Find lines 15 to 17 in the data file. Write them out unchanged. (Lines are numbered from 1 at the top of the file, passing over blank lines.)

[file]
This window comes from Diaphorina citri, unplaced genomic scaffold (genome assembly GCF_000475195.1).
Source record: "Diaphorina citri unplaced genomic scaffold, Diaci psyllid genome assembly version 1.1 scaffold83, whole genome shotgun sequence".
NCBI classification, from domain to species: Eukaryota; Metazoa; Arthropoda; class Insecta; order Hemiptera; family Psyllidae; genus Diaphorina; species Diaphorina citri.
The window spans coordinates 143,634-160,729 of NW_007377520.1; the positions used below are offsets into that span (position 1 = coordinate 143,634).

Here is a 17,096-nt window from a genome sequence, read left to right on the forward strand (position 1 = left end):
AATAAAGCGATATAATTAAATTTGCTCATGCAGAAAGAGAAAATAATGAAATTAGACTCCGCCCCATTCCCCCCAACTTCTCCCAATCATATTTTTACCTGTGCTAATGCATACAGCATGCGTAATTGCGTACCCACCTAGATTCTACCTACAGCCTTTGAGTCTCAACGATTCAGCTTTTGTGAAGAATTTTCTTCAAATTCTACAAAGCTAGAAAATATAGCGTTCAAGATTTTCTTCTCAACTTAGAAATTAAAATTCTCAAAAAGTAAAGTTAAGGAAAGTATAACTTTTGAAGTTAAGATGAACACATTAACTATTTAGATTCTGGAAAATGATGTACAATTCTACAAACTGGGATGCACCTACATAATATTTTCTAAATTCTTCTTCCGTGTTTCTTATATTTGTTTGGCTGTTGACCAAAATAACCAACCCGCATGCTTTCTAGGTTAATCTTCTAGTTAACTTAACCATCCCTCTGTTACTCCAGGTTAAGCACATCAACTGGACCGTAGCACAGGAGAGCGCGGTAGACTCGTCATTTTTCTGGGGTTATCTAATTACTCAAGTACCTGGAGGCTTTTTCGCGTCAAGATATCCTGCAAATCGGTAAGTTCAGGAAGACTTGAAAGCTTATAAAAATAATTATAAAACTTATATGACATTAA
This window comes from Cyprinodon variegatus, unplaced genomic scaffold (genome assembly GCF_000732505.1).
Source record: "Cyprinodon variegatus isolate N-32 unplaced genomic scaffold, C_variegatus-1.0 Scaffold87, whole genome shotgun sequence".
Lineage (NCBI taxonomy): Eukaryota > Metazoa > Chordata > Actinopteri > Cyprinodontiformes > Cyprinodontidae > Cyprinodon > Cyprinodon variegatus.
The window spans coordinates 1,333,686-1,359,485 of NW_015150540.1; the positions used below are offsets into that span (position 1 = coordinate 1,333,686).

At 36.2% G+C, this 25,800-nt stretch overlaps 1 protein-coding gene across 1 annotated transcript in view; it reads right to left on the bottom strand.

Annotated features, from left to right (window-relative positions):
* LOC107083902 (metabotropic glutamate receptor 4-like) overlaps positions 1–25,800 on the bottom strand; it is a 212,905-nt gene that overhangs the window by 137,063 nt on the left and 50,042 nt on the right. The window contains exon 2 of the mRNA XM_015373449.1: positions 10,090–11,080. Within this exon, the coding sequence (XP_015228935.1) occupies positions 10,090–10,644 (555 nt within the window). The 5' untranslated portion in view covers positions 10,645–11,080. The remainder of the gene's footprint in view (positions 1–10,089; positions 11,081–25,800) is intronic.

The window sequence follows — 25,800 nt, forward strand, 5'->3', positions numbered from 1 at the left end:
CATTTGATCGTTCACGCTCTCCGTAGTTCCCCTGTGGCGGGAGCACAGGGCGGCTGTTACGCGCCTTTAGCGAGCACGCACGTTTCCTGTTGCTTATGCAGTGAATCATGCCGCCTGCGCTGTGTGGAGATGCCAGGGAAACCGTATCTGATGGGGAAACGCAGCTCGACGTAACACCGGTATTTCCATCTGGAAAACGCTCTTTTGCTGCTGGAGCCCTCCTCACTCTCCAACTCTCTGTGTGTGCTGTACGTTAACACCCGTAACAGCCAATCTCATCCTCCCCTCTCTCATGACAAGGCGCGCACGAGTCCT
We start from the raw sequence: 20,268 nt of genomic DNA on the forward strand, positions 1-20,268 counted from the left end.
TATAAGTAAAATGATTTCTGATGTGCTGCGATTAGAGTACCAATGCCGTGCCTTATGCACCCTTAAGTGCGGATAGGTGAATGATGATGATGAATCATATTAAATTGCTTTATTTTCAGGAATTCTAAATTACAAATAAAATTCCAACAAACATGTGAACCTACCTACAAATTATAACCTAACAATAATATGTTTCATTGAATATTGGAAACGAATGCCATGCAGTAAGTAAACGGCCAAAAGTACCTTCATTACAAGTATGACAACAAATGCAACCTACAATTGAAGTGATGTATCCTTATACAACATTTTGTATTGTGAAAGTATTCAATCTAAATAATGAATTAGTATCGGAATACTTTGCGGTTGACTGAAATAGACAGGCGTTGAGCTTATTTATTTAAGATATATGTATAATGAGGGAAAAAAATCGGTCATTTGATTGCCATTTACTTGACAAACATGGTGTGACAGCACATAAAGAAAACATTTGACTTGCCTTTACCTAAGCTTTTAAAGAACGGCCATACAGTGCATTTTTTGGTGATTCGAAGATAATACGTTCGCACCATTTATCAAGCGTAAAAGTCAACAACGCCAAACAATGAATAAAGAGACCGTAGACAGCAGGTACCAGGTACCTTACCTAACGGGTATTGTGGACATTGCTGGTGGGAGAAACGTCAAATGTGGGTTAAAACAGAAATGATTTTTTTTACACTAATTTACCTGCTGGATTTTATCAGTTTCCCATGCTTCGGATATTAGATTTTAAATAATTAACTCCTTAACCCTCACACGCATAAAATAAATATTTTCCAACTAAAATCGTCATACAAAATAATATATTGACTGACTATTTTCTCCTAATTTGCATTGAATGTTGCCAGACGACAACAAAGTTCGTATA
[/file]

CATTTGATCGTTCACGCTCTCCGTAGTTCCCCTGTGGCGGGAGCACAGGGCGGCTGTTACGCGCCTTTAGCGAGCACGCACGTTTCCTGTTGCTTATGCAGTGAATCATGCCGCCTGCGCTGTGTGGAGATGCCAGGGAAACCGTATCTGATGGGGAAACGCAGCTCGACGTAACACCGGTATTTCCATCTGGAAAACGCTCTTTTGCTGCTGGAGCCCTCCTCACTCTCCAACTCTCTGTGTGTGCTGTACGTTAACACCCGTAACAGCCAATCTCATCCTCCCCTCTCTCATGACAAGGCGCGCACGAGTCCT
We start from the raw sequence: 20,268 nt of genomic DNA on the forward strand, positions 1-20,268 counted from the left end.
TATAAGTAAAATGATTTCTGATGTGCTGCGATTAGAGTACCAATGCCGTGCCTTATGCACCCTTAAGTGCGGATAGGTGAATGATGATGATGAATCATATTAAATTGCTTTATTTTCAGGAATTCTAAATTACAAATAAAATTCCAACAAACATGTGAACCTACCTACAAATTATAACCTAACAATAATATGTTTCATTGAATATTGGAAACGAATGCCATGCAGTAAGTAAACGGCCAAAAGTACCTTCATTACAAGTATGACAACAAATGCAACCTACAATTGAAGTGATGTATCCTTATACAACATTTTGTATTGTGAAAGTATTCAATCTAAATAATGAATTAGTATCGGAATACTTTGCGGTTGACTGAAATAGACAGGCGTTGAGCTTATTTATTTAAGATATATGTATAATGAGGGAAAAAAATCGGTCATTTGATTGCCATTTACTTGACAAACATGGTGTGACAGCACATAAAGAAAACATTTGACTTGCCTTTACCTAAGCTTTTAAAGAACGGCCATACAGTGCATTTTTTGGTGATTCGAAGATAATACGTTCGCACCATTTATCAAGCGTAAAAGTCAACAACGCCAAACAATGAATAAAGAGACCGTAGACAGCAGGTACCAGGTACCTTACCTAACGGGTATTGTGGACATTGCTGGTGGGAGAAACGTCAAATGTGGGTTAAAACAGAAATGATTTTTTTTACACTAATTTACCTGCTGGATTTTATCAGTTTCCCATGCTTCGGATATTAGATTTTAAATAATTAACTCCTTAACCCTCACACGCATAAAATAAATATTTTCCAACTAAAATCGTCATACAAAATAATATATTGACTGACTATTTTCTCCTAATTTGCATTGAATGTTGCCAGACGACAACAAAGTTCGTATA